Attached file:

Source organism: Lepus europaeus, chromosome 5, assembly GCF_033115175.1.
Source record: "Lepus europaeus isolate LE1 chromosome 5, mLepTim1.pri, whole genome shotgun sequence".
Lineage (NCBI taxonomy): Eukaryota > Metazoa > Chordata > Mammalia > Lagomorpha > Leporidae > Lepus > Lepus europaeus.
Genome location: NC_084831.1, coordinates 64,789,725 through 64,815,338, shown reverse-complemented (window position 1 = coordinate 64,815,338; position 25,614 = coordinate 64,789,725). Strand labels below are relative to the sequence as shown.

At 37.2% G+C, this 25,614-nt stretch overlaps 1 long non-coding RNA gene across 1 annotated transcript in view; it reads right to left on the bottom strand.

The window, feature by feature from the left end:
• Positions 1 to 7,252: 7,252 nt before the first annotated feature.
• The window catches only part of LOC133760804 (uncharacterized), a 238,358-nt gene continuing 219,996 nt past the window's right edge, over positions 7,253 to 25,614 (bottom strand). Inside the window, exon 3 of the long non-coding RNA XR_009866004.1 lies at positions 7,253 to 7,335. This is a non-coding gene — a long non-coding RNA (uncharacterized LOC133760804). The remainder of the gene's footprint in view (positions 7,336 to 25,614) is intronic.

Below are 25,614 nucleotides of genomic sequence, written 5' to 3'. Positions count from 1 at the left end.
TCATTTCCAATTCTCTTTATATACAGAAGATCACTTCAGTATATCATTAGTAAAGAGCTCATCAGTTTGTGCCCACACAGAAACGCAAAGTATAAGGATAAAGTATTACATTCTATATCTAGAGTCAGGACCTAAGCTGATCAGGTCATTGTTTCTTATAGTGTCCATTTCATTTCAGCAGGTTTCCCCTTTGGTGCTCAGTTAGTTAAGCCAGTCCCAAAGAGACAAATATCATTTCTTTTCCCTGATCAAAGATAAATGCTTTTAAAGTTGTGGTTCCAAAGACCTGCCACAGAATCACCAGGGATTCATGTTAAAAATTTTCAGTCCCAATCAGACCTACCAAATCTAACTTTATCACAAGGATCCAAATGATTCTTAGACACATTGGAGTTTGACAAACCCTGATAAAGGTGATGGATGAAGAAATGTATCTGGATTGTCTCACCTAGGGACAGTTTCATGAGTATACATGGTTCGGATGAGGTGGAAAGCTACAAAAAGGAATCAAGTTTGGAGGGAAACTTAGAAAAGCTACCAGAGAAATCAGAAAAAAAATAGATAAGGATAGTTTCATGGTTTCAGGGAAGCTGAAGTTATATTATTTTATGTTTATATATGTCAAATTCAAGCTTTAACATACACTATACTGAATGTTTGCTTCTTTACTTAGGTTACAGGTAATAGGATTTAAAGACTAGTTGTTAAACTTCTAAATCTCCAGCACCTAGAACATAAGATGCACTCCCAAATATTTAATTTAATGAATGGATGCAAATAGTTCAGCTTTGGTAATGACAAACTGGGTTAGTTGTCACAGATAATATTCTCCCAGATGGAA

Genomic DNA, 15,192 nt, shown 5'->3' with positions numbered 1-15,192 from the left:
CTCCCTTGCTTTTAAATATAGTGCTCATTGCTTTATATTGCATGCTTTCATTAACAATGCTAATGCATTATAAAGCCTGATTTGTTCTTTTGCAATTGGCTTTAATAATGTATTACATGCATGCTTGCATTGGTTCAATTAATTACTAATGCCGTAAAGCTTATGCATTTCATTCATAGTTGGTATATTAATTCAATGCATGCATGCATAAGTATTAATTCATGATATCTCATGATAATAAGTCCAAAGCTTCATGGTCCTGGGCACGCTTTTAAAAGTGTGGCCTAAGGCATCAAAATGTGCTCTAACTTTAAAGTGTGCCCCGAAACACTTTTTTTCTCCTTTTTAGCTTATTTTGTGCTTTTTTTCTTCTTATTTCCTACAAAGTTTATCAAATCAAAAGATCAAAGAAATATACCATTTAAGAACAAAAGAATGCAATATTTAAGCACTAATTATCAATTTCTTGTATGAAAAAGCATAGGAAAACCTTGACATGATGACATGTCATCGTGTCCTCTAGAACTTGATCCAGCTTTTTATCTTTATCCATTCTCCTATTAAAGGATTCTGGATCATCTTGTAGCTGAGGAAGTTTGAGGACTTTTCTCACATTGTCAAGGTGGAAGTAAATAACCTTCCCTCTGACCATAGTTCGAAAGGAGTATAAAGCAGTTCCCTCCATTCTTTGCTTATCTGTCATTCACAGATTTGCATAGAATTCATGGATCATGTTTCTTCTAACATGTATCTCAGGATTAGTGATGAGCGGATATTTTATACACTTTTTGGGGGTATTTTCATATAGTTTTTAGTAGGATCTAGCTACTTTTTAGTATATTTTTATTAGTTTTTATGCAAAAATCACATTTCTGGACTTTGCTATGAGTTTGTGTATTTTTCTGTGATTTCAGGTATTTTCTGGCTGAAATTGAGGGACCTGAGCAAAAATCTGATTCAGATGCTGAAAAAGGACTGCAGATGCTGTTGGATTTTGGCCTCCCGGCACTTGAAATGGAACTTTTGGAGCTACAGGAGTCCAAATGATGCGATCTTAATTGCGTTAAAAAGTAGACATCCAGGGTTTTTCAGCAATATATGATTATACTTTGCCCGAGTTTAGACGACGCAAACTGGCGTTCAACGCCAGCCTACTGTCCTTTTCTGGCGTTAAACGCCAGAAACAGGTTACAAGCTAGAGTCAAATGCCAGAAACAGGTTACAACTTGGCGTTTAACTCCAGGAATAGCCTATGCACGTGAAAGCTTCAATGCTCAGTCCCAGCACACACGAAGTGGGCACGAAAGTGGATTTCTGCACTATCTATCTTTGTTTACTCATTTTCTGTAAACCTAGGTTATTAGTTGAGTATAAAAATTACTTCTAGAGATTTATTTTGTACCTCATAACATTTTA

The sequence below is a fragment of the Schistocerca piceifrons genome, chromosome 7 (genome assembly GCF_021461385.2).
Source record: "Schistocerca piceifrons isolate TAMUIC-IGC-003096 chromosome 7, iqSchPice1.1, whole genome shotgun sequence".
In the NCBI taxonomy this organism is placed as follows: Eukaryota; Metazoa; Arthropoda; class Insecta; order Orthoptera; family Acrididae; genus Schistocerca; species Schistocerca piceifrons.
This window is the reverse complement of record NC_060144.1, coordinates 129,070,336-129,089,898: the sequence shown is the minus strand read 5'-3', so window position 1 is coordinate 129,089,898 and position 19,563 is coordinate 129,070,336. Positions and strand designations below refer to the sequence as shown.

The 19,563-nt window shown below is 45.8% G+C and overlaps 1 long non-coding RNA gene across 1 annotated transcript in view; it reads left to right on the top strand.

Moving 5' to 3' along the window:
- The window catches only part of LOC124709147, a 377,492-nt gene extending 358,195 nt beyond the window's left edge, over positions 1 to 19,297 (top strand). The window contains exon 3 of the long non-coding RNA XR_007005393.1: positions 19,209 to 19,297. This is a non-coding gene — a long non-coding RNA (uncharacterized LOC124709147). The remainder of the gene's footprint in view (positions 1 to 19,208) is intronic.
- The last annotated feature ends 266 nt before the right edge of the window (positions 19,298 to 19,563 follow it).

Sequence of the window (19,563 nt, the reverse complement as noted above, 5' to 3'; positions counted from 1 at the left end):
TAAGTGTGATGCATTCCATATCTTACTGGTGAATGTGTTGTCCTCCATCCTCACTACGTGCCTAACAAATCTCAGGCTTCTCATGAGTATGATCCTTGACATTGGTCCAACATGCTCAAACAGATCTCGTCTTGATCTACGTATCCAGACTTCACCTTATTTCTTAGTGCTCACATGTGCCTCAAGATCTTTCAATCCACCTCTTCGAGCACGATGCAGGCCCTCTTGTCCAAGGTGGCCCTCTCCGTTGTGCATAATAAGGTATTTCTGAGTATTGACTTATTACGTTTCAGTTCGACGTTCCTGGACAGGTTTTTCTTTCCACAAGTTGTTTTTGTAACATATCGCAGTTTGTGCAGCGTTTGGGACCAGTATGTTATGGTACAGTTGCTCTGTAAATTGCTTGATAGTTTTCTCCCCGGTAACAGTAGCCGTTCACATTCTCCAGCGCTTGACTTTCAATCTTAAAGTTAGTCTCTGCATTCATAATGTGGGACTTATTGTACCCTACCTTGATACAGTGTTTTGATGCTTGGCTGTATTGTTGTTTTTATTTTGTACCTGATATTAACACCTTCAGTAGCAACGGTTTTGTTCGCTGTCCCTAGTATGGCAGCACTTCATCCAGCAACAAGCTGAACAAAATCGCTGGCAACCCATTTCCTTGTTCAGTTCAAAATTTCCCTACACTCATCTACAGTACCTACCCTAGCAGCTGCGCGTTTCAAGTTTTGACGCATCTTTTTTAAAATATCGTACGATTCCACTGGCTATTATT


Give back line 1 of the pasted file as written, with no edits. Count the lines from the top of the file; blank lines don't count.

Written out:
Source organism: Lepus europaeus, chromosome 5, assembly GCF_033115175.1.